The Standing Committee on Economics and Public Administration held a consultative meeting last week with the mines ministry to seek clarification on challenges, and how the committee can help the ministry address identified challenges.
The committee also discussed the effectiveness of exclusive prospecting licences (EPLs) in improving the living standards of Namibians, and value-addition to natural resources by right holders. The standing committee has a mandate to monitor, enquire and make recommendations to the National Assembly on matters pertaining to the domestic economy.
Chairperson of the committee, Natangwe Ithete, said in his opening statement that some challenges were identified which hamper industrialisation and trade enhancement in the country. “The committee saw it necessary to invite the ministry in order to be briefed on how the ministry intends to resolve the famous illegal trading of fuel at the Oshikango border post that has affected most of the service stations in the northern parts of Namibia,” he stated. Furthermore, the chairman noted a need for the ministry to explain government shareholding, and how share percentages are determined for investors in the mining and oil exploration industries as well in terms of value- addition to natural resources.
He lamented outdated laws and regulations, lack of forward and backward linkages between economic sectors, inadequate coordinate planning and implementation of joint projects, fragmented business support programmes, inadequate tax and non-tax based investment support, and the country’s declining competitive rankings. These factors, he said, are causing Namibia not to derive maximum benefits from the mining sector.
Ithete further stated that owners are crying to government that they no more make a profit from service stations in the northern parts of the country due to the illegal smuggling of fuel. This issue is affecting employers and employees, as many are losing their jobs due to the closure of service stations.
“Investors are losing money; we need to do something as government in a collective manner. How do we expect investors to pay back loans if we sit and say there is nothing we can do?” he questioned.
Answering questions posed by the committee, mines minister Tom Alweendo said the illegal smuggling of oil from the neighbouring country, Angola, is triggered by the low cost of oil that the Angolan government subsidises.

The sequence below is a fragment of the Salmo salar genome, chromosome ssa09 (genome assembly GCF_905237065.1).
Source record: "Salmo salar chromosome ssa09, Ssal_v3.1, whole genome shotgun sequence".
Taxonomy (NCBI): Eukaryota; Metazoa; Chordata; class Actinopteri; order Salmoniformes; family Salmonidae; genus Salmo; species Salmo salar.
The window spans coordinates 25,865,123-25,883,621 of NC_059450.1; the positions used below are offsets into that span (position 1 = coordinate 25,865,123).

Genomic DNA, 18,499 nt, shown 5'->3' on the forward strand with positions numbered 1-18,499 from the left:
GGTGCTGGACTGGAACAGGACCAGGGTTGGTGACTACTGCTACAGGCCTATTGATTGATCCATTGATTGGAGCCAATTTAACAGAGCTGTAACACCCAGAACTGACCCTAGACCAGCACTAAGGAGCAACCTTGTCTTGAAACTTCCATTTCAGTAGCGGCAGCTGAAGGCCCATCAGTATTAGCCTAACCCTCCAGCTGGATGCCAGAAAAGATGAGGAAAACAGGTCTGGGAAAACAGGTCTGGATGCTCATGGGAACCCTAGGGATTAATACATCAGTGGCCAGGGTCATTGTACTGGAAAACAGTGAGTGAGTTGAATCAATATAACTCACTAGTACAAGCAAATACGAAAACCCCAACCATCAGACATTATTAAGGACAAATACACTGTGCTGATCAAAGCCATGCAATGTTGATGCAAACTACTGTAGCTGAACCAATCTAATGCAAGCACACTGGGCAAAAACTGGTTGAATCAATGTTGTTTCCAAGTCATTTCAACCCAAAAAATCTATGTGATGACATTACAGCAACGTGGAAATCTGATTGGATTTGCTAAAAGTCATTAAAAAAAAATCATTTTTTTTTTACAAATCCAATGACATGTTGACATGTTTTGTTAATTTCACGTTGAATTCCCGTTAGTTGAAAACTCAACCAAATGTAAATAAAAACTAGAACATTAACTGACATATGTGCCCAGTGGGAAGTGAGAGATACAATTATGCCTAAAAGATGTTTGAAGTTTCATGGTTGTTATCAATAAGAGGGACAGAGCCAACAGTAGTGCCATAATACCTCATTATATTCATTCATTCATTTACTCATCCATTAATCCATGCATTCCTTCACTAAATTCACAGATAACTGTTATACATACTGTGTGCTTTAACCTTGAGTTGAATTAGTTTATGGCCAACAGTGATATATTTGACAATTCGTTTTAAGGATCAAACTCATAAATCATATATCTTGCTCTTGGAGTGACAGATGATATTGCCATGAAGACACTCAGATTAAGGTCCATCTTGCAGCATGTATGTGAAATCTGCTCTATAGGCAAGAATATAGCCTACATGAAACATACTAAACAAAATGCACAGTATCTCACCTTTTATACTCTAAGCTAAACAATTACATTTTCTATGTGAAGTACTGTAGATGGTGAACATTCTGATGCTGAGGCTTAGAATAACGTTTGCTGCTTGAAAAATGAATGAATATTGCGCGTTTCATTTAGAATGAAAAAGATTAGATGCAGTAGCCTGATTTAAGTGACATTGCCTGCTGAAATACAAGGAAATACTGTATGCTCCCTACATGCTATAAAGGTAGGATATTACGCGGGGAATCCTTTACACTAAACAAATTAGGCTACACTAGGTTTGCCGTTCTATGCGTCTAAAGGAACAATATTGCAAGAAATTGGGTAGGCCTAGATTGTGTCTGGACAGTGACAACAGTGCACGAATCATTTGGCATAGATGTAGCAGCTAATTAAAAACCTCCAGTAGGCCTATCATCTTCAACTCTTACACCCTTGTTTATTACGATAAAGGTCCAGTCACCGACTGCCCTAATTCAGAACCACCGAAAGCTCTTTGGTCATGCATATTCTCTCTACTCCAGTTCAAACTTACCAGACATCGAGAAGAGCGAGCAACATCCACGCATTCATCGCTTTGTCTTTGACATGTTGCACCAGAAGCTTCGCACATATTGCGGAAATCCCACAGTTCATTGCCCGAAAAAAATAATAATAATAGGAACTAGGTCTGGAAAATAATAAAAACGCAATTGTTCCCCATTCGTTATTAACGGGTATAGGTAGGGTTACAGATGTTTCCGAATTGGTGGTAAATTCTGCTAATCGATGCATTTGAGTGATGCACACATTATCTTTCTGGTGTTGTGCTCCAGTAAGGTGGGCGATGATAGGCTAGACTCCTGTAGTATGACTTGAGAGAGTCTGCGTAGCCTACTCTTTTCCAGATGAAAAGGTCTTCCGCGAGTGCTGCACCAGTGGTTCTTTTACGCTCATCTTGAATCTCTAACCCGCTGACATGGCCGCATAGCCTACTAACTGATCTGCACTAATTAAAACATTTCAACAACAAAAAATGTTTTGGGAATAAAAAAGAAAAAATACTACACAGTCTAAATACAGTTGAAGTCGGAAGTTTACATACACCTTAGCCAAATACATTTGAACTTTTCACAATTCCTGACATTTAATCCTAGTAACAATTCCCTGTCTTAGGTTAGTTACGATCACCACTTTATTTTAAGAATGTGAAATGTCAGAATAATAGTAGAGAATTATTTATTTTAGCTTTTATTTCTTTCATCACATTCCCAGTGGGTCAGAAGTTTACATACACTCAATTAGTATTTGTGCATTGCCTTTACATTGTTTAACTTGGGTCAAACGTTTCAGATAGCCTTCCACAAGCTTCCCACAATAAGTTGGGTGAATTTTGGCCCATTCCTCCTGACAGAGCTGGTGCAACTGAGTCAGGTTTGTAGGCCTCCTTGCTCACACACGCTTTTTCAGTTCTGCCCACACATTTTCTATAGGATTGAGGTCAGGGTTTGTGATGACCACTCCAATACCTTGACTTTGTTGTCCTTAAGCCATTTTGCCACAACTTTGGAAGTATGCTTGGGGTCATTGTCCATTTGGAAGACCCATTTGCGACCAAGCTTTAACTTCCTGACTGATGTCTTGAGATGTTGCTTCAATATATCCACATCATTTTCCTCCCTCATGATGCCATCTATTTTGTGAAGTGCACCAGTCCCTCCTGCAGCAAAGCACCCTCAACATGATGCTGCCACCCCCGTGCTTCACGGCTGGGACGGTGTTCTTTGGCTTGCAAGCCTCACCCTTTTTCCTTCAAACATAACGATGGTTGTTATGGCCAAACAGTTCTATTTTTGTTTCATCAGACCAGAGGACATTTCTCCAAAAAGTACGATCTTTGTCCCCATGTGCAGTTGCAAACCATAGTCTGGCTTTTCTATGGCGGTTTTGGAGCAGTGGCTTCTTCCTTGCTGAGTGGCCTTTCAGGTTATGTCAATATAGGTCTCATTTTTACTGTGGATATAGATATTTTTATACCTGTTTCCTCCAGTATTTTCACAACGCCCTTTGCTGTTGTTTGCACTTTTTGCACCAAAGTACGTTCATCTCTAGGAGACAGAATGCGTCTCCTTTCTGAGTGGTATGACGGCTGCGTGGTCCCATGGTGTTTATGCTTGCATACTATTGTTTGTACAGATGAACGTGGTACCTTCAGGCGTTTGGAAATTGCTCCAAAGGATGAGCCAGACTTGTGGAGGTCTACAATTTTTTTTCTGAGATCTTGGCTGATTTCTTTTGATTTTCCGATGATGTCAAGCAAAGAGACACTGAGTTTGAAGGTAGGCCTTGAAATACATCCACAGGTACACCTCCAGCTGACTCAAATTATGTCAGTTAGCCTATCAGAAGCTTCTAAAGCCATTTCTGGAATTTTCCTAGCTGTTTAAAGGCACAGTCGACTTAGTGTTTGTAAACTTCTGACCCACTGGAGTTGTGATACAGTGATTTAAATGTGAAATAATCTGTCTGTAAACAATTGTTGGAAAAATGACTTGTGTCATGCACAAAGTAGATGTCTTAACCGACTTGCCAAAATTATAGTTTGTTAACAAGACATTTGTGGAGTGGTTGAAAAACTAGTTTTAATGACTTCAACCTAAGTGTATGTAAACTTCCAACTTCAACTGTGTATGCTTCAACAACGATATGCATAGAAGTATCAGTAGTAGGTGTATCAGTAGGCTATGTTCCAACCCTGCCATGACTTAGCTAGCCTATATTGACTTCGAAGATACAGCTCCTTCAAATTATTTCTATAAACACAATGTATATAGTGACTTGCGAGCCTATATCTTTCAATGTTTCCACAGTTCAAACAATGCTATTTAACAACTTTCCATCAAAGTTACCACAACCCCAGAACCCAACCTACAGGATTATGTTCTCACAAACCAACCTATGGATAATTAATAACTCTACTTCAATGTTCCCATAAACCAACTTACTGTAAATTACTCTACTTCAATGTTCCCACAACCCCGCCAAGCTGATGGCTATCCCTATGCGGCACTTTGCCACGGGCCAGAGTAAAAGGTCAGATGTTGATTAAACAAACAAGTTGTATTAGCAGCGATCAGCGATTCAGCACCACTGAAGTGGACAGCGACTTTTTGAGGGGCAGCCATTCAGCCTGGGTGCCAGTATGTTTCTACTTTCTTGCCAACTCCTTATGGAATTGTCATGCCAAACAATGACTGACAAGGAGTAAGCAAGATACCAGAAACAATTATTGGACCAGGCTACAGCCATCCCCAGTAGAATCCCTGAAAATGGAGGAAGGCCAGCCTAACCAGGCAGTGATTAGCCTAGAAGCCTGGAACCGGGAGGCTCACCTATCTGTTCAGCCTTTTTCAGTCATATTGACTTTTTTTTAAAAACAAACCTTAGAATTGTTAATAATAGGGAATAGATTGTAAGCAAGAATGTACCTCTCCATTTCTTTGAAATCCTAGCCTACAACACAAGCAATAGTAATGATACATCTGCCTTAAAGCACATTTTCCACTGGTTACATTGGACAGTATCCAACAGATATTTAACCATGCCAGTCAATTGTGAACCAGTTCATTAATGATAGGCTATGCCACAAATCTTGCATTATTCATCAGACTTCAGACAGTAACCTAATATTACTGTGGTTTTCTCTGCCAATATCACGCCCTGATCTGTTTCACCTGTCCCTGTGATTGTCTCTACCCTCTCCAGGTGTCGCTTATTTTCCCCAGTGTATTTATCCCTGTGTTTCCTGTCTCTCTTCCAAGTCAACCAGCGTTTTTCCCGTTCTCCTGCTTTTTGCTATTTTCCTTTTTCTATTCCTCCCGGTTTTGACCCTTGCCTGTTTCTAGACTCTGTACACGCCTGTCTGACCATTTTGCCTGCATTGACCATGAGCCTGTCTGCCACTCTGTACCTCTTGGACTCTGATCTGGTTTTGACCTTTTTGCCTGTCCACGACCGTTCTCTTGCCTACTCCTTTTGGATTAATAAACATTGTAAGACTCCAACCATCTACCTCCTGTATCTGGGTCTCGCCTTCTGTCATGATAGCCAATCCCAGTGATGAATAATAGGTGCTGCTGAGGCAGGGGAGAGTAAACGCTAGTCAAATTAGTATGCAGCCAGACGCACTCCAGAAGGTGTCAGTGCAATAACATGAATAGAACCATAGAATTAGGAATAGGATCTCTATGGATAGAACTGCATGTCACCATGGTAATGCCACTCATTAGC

“Angola’s fuel comes from the same market as ours. It is only cheaper because of their government subsidies, which accounts for about 75% of the cost. The Angolan government is unhappy because they now subsidise Namibian consumers,” he added. Alweendo reasoned that a possible long-term solution is to invest in a regional refinery. Both countries have crude oil, and it would thus be beneficial to invest in one refinery.
He said the ministry is experiencing a huge challenge with devising a solution due to the lengthy and open border. Furthermore, the ministry completed a study that identified some commodities which can be beneficiated. The minister explained that this study focused on establishing a manufacturing plant, which is a strategy now being pushed by the industrialisation ministry.
According to Alweendo, Namibia produced US$914 million (N$15 billion) worth of rough diamonds last year. The total mining industry accounts for about 10% of gross domestic product (GDP), 40% of export revenue, and 7% of annual government revenue. Petroleum commissioner in the ministry Maggy Shino recently said the upstream petroleum fiscal system gives Namibia an opportunity to participate in the industry with minimal risk in terms of capital requirements, as the oil industry is highly capital-intensive. “The royalty and concession system allows our government to get revenue upfront immediately from when the production starts without laying out any capital,” she explained.
President Hage Geingob on Monday last week said during his visit to Namib Desert Diamonds (Namdia) headquarters in Windhoek that the inward circulation of the rewards from natural resources would result in greater opportunities for social and economic mobility and prosperity, where Namibia’s human capital can advance and thrive.
Through Namdia, Geingob noted, government can bolster its efforts and draw investments that further promote value-addition and beneficiation within the diamond industry.